- Viewing 8 posts - 1 through 8 (of 8 total)
undecidedParticipant1 year ago
Say someone has CPTSD. Said person wasn’t even aware of how not okay things were growing up until moving out and far away. And this person is known for making the best of every situation, for being the “eternal optimist” and support for everyone always.
Say this person started getting help and began realizing just how big and deep some of the holes inside are, and is slowly coming to accept that it’s going to take a while to truly learn how to fill them, is learning how to stay present and not dissociate and deal with flashbacks.
And over the years, this person has had to go back for various reasons, and each time, the healthier/more cognizant she gets/more she remembers, the harder it is to go back. And each time, she has to “shut down” and just deal, and each time she comes back ok, more or less. But she doesn’t have a choice other than to be ok, so whether she is or isn’t is irrelevant.
Or it was, but now she’s learning that it does make a difference, that can and can’t do have a place. Except, now she has to go back again, for an undetermined amount of time.
Theoretically this person will be fine because she has to be and there aren’t any other options. Theoretically she’ll make it through yet again. But this time going back feels like it might kill her-not physically, but like parts of her won’t make it out alive. And she doesn’t know if she can shut down again, if she has the strength to put on a face and be everyone’s everything, if she can do it again.
And she doesn’t want to hear it’ll be ok, that everyone always has what they need inside to get through and all. Cuz she’s tired of giving herself that speech,and it’s a lie anyway.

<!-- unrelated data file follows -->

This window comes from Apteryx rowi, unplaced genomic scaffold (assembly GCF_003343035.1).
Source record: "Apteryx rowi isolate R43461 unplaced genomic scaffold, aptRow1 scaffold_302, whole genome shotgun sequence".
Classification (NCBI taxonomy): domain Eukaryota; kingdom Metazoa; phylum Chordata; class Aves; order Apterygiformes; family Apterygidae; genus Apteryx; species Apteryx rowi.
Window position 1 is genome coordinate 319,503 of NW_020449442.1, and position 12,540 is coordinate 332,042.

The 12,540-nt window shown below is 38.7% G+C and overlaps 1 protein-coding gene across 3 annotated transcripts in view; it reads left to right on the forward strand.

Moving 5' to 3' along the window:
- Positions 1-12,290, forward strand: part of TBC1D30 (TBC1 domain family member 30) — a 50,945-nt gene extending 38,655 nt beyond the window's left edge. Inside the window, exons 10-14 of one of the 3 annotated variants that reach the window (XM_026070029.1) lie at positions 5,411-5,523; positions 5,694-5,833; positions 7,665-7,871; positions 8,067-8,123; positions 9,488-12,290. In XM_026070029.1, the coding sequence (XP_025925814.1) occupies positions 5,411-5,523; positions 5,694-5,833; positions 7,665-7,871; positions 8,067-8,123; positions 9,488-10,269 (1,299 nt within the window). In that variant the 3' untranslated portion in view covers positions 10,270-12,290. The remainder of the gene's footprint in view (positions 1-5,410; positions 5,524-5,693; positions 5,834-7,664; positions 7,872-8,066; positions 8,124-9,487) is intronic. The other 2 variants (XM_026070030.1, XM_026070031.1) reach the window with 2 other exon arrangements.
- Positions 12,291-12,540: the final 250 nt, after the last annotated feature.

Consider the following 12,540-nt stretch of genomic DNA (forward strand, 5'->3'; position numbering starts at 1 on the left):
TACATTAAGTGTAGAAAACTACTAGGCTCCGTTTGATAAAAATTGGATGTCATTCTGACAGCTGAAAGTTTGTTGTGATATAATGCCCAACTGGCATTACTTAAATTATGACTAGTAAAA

Said person just wants to know if there’s a limit to how much a person can take/do, or if she’ll always be able to do this, no matter how exhausted she is. If this might be the end of some pieces of her, or if she’ll be able to come out perfectly fine cuz that’s the only way1 year ago
I think it is a testament to this said person’s growth that they are less numb and they’re feeling their feelings. What happens with any kind of trauma is that our brains come up with all sorts of protective measures so that we survive the trauma.
Feeling numb and dissociated from our lives isn’t really living, it’s surviving. When we learn that we don’t have to and most importantly, don’t deserve to live that way we undergo a grueling therapeutic process of putting down those protections so that we can really live and thrive in our lives.
I don’t know enough about this person’s circumstances to help guide them in this particular decision, but in general it is dangerous in every sense of the word to expose ourselves to anything trauma related, and the healthiest course of action is self-care which in this case is about avoiding and creating distance from the trauma at all costs.
The subject of this post cleverly asks if resilience has limits. I believe that it is a sign of resilience when we truly take care of ourselves and instead of putting ourselves in danger, we put ourselves in environments and with people with whom we thrive.1 year ago
But what about when there are no other options? While this person knows going back is not a good thing and is doing everything she can to avoid going back, it doesn’t seem like there’s a choice.
What then? Is she supposed to just numb again in order to survive? Feeling feelings is good and being able to is wonderful, but what about when it’s not safe? Is it even possible to go from taking down those protections to putting them all back in place?1 year ago